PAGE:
A Richmond man who blindsided a state trooper with a punch that knocked him down, and briefly out, last year was convicted of the malicious wounding of the officer Wednesday.
In addition to the attack on trooper Raymond Barrett, Michael D. White, 31, was also convicted of two counts of assault and battery on another man in the same incident and faces up to 32 years in prison when sentenced July 18.
Richmond Circuit Court Judge Beverly W. Snukals, who tried the case, tossed out a firearms charge stemming from the discovery of a firearm under the front seat of a car White had occupied.
The Dec. 4 attack began around 2:30 p.m., when Barrett, on duty in a work zone at Midlothian Turnpike and German School Road, spotted White throwing trash from a Cadillac and involved in what appeared to be a confrontation with a woman.
Barrett, with the state police for 14 years, testified that he pulled his marked state police car behind the Cadillac and started toward White when White dashed for the Cadillac got behind the steering wheel and started reaching under the seat.
“My heart began to race, adrenaline started pumping,” said Barrett, concerned for his safety. He said he unsnapped the strap on his holster and had his hand on the handgun when, “I probably said, ‘Let me see your (expletive) hands.’ ”
He said White initially cooperated but began acting threatening when ordered to pick up trash in an area away from the Cadillac.
At some point the woman who had been with White approached the Cadillac and Barrett said he turned his attention to her. “I turned my back on him for a split second,” said Barrett.
He said he was then punched from behind by White. He said he heard the impact of the blow and saw a flash. The next thing he knew, White, a much larger man, was on top of him and continuing to punch his head.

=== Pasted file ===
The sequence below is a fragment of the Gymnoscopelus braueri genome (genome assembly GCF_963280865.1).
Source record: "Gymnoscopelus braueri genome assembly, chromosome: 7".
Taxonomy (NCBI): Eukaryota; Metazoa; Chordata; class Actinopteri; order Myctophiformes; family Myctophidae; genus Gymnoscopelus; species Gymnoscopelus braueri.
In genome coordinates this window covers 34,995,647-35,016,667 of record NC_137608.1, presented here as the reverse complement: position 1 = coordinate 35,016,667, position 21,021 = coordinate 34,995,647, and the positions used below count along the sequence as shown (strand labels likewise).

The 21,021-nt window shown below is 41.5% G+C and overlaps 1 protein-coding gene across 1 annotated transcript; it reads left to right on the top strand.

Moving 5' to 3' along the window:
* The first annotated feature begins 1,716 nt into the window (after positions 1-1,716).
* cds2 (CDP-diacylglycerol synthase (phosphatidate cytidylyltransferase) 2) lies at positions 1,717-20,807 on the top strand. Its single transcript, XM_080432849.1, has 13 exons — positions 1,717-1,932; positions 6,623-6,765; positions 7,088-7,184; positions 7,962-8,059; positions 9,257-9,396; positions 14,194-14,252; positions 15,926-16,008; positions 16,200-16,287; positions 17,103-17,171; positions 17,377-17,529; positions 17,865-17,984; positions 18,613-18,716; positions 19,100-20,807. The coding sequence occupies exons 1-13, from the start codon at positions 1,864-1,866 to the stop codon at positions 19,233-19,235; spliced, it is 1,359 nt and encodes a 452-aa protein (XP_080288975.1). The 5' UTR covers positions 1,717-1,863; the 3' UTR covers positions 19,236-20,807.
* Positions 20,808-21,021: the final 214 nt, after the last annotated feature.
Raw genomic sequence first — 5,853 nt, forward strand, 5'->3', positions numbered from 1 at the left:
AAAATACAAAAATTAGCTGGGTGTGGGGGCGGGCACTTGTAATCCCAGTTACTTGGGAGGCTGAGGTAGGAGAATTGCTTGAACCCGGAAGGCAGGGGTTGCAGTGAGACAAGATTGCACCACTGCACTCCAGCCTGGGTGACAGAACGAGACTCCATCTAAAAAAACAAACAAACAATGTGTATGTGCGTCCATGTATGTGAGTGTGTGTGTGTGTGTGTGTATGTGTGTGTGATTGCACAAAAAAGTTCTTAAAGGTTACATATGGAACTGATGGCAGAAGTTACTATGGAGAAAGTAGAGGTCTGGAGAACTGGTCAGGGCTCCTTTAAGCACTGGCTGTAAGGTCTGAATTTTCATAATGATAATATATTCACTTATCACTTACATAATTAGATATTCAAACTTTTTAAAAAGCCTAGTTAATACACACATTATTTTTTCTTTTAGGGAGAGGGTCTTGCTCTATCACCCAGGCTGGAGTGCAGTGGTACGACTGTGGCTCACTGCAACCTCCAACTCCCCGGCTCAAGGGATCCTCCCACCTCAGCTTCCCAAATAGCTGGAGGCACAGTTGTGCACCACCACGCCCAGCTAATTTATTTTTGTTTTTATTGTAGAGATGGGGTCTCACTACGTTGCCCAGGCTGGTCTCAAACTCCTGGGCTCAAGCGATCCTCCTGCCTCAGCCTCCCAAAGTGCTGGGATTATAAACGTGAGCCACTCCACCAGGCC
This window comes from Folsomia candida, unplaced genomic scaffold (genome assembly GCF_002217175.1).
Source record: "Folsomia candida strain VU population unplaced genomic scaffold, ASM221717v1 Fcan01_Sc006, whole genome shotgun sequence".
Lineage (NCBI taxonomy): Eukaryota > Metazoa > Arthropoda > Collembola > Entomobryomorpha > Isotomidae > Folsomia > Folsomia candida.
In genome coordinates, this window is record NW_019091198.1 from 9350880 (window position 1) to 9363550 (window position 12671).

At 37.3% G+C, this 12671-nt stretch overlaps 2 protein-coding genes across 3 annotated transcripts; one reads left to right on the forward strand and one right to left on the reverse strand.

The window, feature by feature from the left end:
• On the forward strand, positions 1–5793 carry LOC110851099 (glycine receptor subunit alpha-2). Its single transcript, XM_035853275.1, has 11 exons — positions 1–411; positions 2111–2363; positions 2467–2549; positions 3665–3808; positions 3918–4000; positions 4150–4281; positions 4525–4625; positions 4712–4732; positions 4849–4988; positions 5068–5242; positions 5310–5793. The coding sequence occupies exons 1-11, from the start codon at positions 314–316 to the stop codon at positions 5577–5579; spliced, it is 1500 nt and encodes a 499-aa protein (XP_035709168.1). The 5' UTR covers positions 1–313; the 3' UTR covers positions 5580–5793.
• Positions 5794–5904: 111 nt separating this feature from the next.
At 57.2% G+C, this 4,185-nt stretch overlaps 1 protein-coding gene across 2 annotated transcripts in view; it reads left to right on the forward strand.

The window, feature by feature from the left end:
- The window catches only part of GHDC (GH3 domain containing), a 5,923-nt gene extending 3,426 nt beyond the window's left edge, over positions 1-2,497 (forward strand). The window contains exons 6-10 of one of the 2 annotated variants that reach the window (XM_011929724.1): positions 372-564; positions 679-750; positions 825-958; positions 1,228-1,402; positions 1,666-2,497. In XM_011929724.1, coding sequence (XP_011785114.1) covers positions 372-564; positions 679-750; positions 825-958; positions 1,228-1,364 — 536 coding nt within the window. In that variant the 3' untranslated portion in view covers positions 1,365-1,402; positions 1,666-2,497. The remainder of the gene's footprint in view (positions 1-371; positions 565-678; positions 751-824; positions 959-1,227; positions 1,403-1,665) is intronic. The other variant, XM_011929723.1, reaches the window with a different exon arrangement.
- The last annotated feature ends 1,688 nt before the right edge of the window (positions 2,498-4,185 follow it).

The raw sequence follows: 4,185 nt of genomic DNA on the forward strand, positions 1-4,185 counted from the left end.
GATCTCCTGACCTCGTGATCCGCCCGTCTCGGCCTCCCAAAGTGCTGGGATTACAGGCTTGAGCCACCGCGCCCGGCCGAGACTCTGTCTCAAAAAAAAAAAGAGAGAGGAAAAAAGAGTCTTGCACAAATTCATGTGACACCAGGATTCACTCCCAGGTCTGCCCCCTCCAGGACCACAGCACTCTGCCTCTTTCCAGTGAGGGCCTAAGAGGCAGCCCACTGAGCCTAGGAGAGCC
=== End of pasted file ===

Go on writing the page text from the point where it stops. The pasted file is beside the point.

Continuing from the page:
“I remember I said, ‘Don’t kill me,’ ” said Barrett.
A witness, Anthony B. Smith, testified that Barrett was behind White when White wheeled around and struck the trooper with his fist knocking him down.
“We call it the sucker-punch . . . the officer didn’t know it was coming,” said Smith.
Smith said he saw White continue to punch Barrett in the head even as the officer was on the ground.
Barrett suffered two gashes in his hairline requiring stitches as well as abrasions, a partial black eye and facial swelling. He was treated at a hospital and off-duty for two weeks.
White, a four-time convicted felon, fled on foot and hid in the area but was captured by police several hours later.
White took the stand Wednesday and admitted hitting the trooper and the other man, but said he struck the trooper out of fear for his life. He also said he felt angry and humiliated. He testified that he was cleaning up a spilled soda in the car with paper towels and had thrown them from the vehicle. He said that when Barrett arrived, he picked up the litter that he had made but refused to pick up trash nearby that he had nothing to do with.
White testified that Barrett was aggressive and called him racial slurs. He said he initially hit Barrett believing the trooper was going for his gun and that he hit him twice more when the trooper was on the ground so he would have time to flee.
Colette McEachin, a deputy commonwealth’s attorney, told Snukals that nothing White claimed happened justified his attack on Barrett even though the judge might look askance at why White may have been made to pick up, “this litter and not that litter.”
“When the trooper was not looking, he hits him,” she told Snukals. And then when the trooper is unable to defend himself, White keeps hitting him.
Emilee M. Hasbrouck, one of White’s lawyers, told Snukals that, White, “feared for his life that day.” She said that Barrett first approached White with his hand on his gun and was making White pick up trash White had nothing to do with.
Hasbrouck said the obscene language the trooper admitted using at the outset of the confrontation was aggressive. She asked that the malicious wounding charge be reduced to assault and battery.
Snukals declined, though she said it was unfortunate that the litter got involved. “I will tell you that bothers me,” she said, indicating she may take it into account at sentencing. Nevertheless, she said, there was no reasonable provocation for what White did and she found him guilty.